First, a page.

Is There a Way Out of the Russia-Ukraine War?
In the video above, Lex Fridman interviews Oliver Stone about the Russia-Ukraine conflict. Stone, an award-winning film director, was the executive producer of “Ukraine on Fire,”1,2 a documentary that came out in 2016.
Stone also interviewed Russian President Vladimir Putin between 2014 and 2016. The interviews became the documentary series, “The Putin Interviews,” which aired in 2017. So, Stone has some insight into both countries. Fridman, meanwhile, is half-Russian, half-Ukrainian.
Ukraine on Fire
“Ukraine on Fire” focused on the Maidan Revolution3 that began in Kiev in 2013. After three months of peaceful protests against the Ukrainian government’s decision to not sign a comprehensive free trade agreement with the EU, favoring an offer from Russia instead, deadly violence broke out.
Petro Poroshenko was elected president in a special election in May 2014. According to the official story, Ukrainians were dissatisfied with president Viktor Yanukovych’s “growing authoritarianism,” and his refusal to sign the EU association agreement, so they overthrew him.
Yanukovych and other high-level officials, however, claim the violent revolution was orchestrated by the U.S. for the purpose of regime change. Leaked conversations revealed top-level officials discussing how to implement a coup to overthrow Ukraine’s democratically elected government.
You can read more about this and see the film in my previous article, “Ukraine on Fire: 2016 Documentary by Oliver Stone.” The current president of Ukraine, Volodymyr Zelensky, a former comedian and actor, was voted in in April 2019.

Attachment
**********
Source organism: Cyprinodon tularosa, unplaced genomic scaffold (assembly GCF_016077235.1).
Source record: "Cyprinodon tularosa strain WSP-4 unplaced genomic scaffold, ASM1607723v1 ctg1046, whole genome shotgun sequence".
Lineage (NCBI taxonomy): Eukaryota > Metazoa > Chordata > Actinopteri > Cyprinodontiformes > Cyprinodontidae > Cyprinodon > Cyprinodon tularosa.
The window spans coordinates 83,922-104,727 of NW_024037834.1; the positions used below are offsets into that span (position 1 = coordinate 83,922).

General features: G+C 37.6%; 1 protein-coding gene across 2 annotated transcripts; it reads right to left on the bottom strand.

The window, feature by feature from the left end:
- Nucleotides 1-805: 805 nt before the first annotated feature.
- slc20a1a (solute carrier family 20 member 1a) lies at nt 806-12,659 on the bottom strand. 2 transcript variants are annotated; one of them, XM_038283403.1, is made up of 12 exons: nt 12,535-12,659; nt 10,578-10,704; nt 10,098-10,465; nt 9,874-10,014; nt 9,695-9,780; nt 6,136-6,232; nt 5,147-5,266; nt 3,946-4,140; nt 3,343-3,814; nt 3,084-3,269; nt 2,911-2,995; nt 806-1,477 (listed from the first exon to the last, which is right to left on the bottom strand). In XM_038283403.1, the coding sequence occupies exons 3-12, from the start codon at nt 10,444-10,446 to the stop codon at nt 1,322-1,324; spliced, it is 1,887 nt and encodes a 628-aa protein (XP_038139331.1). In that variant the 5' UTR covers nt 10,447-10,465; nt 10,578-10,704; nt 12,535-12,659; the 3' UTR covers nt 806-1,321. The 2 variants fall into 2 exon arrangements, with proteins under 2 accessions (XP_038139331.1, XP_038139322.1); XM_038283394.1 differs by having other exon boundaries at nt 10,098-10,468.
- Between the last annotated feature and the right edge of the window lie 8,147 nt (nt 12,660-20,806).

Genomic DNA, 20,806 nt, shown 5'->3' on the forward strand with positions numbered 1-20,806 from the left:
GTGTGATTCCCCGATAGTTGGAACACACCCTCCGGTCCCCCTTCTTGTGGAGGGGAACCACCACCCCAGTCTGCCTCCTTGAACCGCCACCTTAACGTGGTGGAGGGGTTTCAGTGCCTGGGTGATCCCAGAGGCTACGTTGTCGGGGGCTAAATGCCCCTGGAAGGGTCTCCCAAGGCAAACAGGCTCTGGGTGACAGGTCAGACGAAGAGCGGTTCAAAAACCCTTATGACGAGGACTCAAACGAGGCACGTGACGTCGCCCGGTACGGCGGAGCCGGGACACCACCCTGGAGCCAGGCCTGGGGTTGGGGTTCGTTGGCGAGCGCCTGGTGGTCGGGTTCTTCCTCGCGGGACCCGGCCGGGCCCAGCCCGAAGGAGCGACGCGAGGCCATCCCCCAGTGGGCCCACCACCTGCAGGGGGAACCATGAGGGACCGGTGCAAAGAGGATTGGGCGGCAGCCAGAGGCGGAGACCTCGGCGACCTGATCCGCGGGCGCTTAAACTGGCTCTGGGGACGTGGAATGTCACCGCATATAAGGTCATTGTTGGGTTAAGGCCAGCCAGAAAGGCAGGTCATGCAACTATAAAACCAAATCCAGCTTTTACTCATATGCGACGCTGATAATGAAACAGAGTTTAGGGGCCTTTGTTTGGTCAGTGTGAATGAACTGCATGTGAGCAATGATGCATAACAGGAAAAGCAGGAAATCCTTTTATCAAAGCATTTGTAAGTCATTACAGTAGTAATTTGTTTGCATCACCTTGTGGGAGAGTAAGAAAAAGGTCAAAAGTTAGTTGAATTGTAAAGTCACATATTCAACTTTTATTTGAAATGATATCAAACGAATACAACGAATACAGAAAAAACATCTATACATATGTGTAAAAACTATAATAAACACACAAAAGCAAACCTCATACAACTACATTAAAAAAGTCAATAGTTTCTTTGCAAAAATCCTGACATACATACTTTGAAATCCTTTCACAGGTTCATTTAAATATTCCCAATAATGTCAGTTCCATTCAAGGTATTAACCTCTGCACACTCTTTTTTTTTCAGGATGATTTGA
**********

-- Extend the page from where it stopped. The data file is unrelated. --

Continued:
Putin, the Leader and the Man
In this interview, Fridman and Stone primarily focus on Putin — how and what he thinks, based on Stone’s perception of the man — and Russia’s incursion into Ukraine. Stone presents a different side of Putin that many Americans probably have never seen, and explains why Putin’s behavior is, perhaps surprisingly, rational.
The U.S. has a long history of anti-Soviet bias. As noted by Stone, the American stance was that capitalism works and communism doesn’t. Modern Russia is no longer communist,4,5,6 yet the U.S. antagonism against Russia remains, while the U.S. government, ironically, is now doing everything in its power, and beyond, to implement communism here.
Stone notes that Putin is “very much a market man,” and has been very clear that he believes national sovereignty is paramount for world peace and harmonious relations. Putin insists that all nations must be sovereign, “and I believe the United States has never accepted that,” Stone says. The U.S., Stone believes, is far more interested in keeping nations subservient to it and its ideologies.
According to Stone, Putin has a generally good reputation in other countries for being a man who promotes the interests of his country, but not at the expense of others. Keeping the world in harmony, “this has always been in his picture,” Stone insists.
When asked if he thought power had a corrupting influence on Putin, Stone insists that Putin would never last if he were acting as a dictator. The Russian people would not keep him in a position of power — which he has kept, on and off, for about 20 years.
Russia is a functioning democracy, and the people’s displeasure would reveal itself in several different ways. The ballot box is only one avenue by which they exhibit their dissatisfaction. But, apparently, they think Putin’s doing a good job at protecting the country and looking out for its needs.
Fridman, on the other hand, notes he senses a mixture of fear and apathy toward the leadership when he speaks to Russian family and friends, and this concerns him. Stone counters Fridman’s concerns saying he saw “far more freedom in the (Russian) press than what is pictured in the West, and that means different points of view. Russians are always arguing among themselves. I’ve never seen a more contentious country.”
Article from LewRockwell